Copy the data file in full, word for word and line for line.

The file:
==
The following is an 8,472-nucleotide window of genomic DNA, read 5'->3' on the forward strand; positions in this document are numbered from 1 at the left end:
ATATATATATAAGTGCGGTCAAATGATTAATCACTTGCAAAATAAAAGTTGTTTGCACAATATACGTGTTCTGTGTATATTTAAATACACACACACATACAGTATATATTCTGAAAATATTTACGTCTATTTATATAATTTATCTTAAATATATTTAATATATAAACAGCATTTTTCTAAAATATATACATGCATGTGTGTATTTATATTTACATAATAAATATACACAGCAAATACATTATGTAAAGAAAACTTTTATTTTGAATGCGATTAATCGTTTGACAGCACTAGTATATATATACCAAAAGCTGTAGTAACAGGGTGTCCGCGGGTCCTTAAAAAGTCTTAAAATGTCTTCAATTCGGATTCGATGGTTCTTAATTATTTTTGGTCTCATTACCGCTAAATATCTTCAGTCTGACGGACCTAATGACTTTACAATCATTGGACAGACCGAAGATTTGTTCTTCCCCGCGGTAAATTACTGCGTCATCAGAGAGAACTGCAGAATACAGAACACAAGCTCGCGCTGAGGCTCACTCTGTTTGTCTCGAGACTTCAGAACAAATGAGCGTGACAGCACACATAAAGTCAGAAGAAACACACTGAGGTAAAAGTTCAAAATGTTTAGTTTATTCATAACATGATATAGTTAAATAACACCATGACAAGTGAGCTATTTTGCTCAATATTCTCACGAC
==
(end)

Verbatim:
The following is an 8,472-nucleotide window of genomic DNA, read 5'->3' on the forward strand; positions in this document are numbered from 1 at the left end:
ATATATATATAAGTGCGGTCAAATGATTAATCACTTGCAAAATAAAAGTTGTTTGCACAATATACGTGTTCTGTGTATATTTAAATACACACACACATACAGTATATATTCTGAAAATATTTACGTCTATTTATATAATTTATCTTAAATATATTTAATATATAAACAGCATTTTTCTAAAATATATACATGCATGTGTGTATTTATATTTACATAATAAATATACACAGCAAATACATTATGTAAAGAAAACTTTTATTTTGAATGCGATTAATCGTTTGACAGCACTAGTATATATATACCAAAAGCTGTAGTAACAGGGTGTCCGCGGGTCCTTAAAAAGTCTTAAAATGTCTTCAATTCGGATTCGATGGTTCTTAATTATTTTTGGTCTCATTACCGCTAAATATCTTCAGTCTGACGGACCTAATGACTTTACAATCATTGGACAGACCGAAGATTTGTTCTTCCCCGCGGTAAATTACTGCGTCATCAGAGAGAACTGCAGAATACAGAACACAAGCTCGCGCTGAGGCTCACTCTGTTTGTCTCGAGACTTCAGAACAAATGAGCGTGACAGCACACATAAAGTCAGAAGAAACACACTGAGGTAAAAGTTCAAAATGTTTAGTTTATTCATAACATGATATAGTTAAATAACACCATGACAAGTGAGCTATTTTGCTCAATATTCTCACGAC